Sorry, Etta James. It turns out trust is relative.
A recent study has found that gender plays an integral role in people’s perceived level of trust. Researcher Marilyn Boltz and her team published a paper in the Journal of Language and Social Psychology that looked at how gender and speech patterns affect our opinion of how trustworthy a person is.
“We found that people perceive women to lie less than men and that they perceive men and women to tell different kinds of lies,” said Boltz.
The study had participants listen to a preprepared conversation between “Jim” and “Claire,” who have ostensibly been dating for some time. They were then asked to determine whether the couple’s responses were authentic or not.
A sample exchange would go something like this:
Jim: Were you happy with the steak?
Claire: Yeah, it was really good. Was it your own recipe for the marinade?
Jim: Yeah, it was. It’s one I’ve been trying to perfect over the years.
The results found that perceived trust was highly dependent on the timing of speech. If either Jim or Claire took longer than normal to respond, it caused suspicions to arise. (The same held true for responses that were answered too quickly.)
But the notable part of the results was that people expect men and women to lie differently. Women are called out for “other-lies”—that is, lies for the sake of others. (See: Claire’s compliment about the steak above.)
In contrast, men were under more suspect for “self-lies” or lies that benefit the liar. For instance, Jim’s claim that the recipe is something he’s been “trying to perfect for years.”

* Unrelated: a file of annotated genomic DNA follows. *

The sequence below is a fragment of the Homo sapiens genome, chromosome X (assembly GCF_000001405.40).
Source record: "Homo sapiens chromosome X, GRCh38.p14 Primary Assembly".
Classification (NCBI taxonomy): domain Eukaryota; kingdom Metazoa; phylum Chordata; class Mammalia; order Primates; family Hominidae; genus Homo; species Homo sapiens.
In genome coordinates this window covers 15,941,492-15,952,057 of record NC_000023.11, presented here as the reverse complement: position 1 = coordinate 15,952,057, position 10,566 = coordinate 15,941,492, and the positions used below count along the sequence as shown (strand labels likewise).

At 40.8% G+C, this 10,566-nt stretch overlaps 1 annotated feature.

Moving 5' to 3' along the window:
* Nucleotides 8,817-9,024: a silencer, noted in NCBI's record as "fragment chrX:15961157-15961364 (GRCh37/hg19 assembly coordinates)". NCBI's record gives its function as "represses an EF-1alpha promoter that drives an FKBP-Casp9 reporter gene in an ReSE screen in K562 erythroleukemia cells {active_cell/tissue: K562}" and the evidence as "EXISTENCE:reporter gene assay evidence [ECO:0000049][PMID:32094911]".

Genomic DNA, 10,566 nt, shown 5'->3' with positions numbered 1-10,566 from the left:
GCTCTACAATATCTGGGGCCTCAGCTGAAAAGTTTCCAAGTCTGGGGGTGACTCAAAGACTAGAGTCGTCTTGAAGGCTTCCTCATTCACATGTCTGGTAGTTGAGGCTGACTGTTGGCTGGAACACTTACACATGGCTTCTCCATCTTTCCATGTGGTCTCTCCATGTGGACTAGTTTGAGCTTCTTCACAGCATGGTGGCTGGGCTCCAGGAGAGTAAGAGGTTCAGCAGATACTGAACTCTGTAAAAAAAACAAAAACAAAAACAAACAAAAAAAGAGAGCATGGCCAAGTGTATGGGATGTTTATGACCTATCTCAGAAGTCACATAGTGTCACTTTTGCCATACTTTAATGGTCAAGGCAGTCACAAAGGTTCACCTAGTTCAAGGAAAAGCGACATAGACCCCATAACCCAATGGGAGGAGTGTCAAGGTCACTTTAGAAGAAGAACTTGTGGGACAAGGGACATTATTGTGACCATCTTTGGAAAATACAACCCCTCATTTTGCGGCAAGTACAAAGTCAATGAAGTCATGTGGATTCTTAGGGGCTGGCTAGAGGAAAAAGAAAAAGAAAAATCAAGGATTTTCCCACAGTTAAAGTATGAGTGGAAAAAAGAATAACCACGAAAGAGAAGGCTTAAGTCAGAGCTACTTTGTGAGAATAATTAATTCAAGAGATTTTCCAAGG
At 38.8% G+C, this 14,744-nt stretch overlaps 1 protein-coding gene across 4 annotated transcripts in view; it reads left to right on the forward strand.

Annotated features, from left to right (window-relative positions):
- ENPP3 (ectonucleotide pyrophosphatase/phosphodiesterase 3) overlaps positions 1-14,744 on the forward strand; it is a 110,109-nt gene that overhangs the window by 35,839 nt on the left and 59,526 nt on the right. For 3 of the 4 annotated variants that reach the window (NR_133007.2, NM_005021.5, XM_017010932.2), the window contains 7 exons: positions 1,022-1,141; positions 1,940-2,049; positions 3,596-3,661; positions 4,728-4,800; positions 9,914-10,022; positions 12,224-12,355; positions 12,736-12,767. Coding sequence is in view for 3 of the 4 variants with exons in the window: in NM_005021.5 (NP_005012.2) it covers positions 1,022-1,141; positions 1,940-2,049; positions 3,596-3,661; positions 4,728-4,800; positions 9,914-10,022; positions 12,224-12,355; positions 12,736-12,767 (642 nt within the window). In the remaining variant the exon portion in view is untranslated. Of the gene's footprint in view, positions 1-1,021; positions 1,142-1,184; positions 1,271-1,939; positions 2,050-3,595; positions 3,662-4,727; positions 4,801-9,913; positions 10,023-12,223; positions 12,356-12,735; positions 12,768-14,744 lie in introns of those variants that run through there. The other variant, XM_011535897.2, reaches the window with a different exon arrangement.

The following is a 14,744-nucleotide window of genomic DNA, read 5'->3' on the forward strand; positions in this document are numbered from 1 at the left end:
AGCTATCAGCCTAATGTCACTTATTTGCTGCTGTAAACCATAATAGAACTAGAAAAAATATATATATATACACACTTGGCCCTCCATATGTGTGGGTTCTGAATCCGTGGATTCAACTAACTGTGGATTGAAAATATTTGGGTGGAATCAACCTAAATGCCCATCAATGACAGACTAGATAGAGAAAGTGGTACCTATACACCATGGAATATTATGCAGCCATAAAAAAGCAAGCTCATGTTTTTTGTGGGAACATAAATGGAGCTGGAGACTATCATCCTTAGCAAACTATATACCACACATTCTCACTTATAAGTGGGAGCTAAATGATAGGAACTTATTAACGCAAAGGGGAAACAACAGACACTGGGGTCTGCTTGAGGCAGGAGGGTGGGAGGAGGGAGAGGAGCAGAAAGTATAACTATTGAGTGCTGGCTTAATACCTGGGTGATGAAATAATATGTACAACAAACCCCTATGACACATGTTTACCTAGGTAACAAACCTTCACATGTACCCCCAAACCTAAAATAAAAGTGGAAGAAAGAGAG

The percentage of participants who believed Claire was telling the truth tanked from a high of 86 percent to a low of 16 percent when she responded late and spoke quickly while telling a potential other-lie. Jim’s believers dropped from a high of 77 percent to a low of 14 percent when he told a potential self-lie in the same style.
We’re most suspicious, Boltz explains, when men might be indulging their self-serving side.
Now just to be clear: this doesn’t mean that women or men are more likely to lie in these ways. It simply means that the vast majority of people expect them to. After all, doesn’t it make sense that our ideas of femininity and masculinity govern our expectations and unconscious trust?
We as species are socially trained to narrow in on certain habits in certain genders. Here’s Daniel Madonia, a “deception expert” and head of the company NeuroVelocity:
The skills are both conscious and unconscious. Consciously we can learn some tips and tricks for what might be signs of lying, while unconsciously we rely on our instincts and learn to hone them.
But researchers warn that this could be a very bad idea, unless you know the person you’re speaking to quite well. And even then it’s a bit of a crapshoot.
Here’s Boltz again on the matter:
You can train people to some extent, but still it’s very difficult to have a human lie detector, just because there are so many factors that can influence one’s behavior. In general, you find that people are not very good at detecting deception.